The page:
I recently worked at a large produce industry convention and trade show for a client. (I wrote, directed and produced daily video news coverage of the event – great fun!) My client registered me so that I received an official event badge, as that badge gave me access to all event locations for my job. In the weeks after the show, my in box was flooded with marketing emails, presumably from exhibitors who accessed the event’s registration list. The emails have run the gamut, from well done to outright illegal.
Assuming you want to be in the former rather than the latter category, here are my basic email dos and don’ts:
1. DO know the law. Yes, there is a law governing bulk emailing. The oh-so-aptly named CAN-SPAM Act of 2003 lays out the basic do’s and don’ts that mass emailers must follow. Each violation can bring a penalty of as much as $16,000, so it behooves you to know the basics (read the Federal Trade Commission’s summary here). For example, your email must allow recipients to unsubscribe and to include a valid physical address, and to be truthful in subject lines and “from” fields.
2. DO engage in permission marketing. Permission marketing is just that – your subscribers first give you express permission to send them information. Building an email list this way requires considerably more work than (for example) simply dumping a conference registration list into your database, no doubt about it. But at the end of the day the list you build is of pre-qualified contacts who actually want to hear from you. Aren’t those the folks you’d rather be reaching anyway?
3. DON’T diss your recipients. Few things elicit the visceral reaction that unsolicited emails do. It doesn’t matter whether you think what you have to say is CBI (critical business information) – that decision is up to the recipient. So respect the folks you want to do business with. This includes first inviting them to join your list (re-read item #2), allowing them to unsubscribe easily, and otherwise making it easy for them to reach you.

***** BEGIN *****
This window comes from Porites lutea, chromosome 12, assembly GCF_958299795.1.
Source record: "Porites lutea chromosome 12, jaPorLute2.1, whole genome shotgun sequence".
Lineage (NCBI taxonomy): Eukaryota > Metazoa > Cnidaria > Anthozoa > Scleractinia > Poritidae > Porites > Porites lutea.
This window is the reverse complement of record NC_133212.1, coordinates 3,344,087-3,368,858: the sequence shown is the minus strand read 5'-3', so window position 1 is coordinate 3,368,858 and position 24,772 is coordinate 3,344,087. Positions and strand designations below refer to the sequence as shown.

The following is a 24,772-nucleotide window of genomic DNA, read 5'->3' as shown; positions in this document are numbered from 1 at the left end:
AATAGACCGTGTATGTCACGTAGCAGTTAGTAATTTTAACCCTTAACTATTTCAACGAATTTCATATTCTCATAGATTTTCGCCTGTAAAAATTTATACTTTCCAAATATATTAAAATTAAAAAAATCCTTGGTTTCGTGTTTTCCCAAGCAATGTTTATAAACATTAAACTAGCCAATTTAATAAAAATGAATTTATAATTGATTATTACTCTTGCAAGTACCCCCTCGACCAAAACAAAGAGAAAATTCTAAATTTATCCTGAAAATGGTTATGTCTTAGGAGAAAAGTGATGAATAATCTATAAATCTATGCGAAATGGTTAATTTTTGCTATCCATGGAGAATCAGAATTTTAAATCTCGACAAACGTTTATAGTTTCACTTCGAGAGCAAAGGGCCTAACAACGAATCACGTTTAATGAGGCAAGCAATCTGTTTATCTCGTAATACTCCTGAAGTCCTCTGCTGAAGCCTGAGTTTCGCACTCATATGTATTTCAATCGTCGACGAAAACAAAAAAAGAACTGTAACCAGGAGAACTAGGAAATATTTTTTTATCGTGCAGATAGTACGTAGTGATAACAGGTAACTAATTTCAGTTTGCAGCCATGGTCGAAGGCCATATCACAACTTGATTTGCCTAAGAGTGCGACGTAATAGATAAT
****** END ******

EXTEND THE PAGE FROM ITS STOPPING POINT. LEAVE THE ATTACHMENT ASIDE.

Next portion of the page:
4. DO learn from your unsubscribers. Every emailer experiences unsubscribes, so don’t beat yourself up when they happen – but do try to learn from them. Many bulk email services allow you to auto-survey unsubscribers to find out why they are leaving, so be sure to turn that feature and tailor your survey on when setting up your account. Then pay attention to what unsubscribers are telling you. Are they leaving because you’re contacting them too often? Then reconsider your frequency to avoid fatigue; some email services even allow recipients to specify a lower frequency (think: weekly instead of daily, or monthly instead of weekly). Or more serious, are they leaving because they don’t find your information helpful? Then review your content plan to make sure you’re meeting your audience’s needs, not just pushing your company at them.
Now, let’s rate some of the emailers who contacted me after that produce industry conference:
- The inviter: One company contacted me once post-conference, inviting me to join its list; I give that company a B-. They would have earned an A+ had they built a qualified lead list, for example by signing up booth visitors, rather than list dumping (albeit for one-time use).
- The what-a-waster: Another exhibitor contacted me multiple times to push a product that isn’t remotely relevant to my business. I give them an F for engaging in indiscriminate list dumping (I assume they contacted every registrant). Don’t! list! dump! But if you insist on list dumping (hopefully just to send an invite), at least segment the list to the most relevant type of registrant. For example, if you sell farm implements, don’t email retailers.
- The outlaw: Another company has emailed me several times without giving me the option to opt out – I can’t even write them (as if I would take the time to do that), because they don’t include an address. I give them a grade of I (for “illegal”). I’ve marked them as junk mailers, forever relegating them to my spam folder. They’ve permanently lost the ability to communicate with me.
Your turn: What lessons have you learned as an email marketer that you’d list to share? What questions do you have?